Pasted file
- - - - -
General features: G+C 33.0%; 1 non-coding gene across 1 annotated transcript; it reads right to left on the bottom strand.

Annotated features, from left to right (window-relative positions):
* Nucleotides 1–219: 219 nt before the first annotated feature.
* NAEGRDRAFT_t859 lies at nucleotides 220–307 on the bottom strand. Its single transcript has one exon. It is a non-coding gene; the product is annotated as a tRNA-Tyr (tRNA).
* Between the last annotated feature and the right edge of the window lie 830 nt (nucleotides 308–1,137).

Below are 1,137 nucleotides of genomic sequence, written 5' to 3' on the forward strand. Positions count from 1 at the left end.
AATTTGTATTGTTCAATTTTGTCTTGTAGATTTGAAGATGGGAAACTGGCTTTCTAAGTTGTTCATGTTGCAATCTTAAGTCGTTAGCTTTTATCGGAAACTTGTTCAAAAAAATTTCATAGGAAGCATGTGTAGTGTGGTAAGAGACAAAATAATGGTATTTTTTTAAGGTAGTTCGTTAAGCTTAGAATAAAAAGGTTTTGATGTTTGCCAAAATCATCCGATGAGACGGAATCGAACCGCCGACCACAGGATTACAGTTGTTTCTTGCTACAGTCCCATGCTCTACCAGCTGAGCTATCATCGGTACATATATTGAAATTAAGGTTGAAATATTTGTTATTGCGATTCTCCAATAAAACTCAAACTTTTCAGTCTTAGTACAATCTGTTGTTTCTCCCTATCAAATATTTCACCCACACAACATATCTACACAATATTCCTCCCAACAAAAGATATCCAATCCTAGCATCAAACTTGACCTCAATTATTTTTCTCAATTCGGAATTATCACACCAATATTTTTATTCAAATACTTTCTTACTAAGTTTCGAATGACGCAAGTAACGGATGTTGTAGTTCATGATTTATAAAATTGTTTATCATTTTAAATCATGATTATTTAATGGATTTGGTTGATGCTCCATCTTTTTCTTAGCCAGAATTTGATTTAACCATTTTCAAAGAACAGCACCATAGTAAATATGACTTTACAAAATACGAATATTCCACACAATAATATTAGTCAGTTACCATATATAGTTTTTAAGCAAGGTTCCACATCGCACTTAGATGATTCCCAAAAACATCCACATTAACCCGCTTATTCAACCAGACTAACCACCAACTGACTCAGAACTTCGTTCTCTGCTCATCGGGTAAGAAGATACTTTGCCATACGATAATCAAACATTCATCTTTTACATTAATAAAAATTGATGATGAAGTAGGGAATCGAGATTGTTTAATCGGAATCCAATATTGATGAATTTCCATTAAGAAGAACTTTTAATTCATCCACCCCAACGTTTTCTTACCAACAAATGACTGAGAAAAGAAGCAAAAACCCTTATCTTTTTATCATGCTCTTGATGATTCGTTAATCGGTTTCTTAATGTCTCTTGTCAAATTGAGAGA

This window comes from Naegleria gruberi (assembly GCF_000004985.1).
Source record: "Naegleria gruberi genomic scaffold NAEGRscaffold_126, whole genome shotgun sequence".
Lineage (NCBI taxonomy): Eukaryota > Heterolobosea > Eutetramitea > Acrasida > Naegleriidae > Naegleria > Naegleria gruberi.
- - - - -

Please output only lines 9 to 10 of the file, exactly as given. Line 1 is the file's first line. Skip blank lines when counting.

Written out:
Source record: "Naegleria gruberi genomic scaffold NAEGRscaffold_126, whole genome shotgun sequence".
Lineage (NCBI taxonomy): Eukaryota > Heterolobosea > Eutetramitea > Acrasida > Naegleriidae > Naegleria > Naegleria gruberi.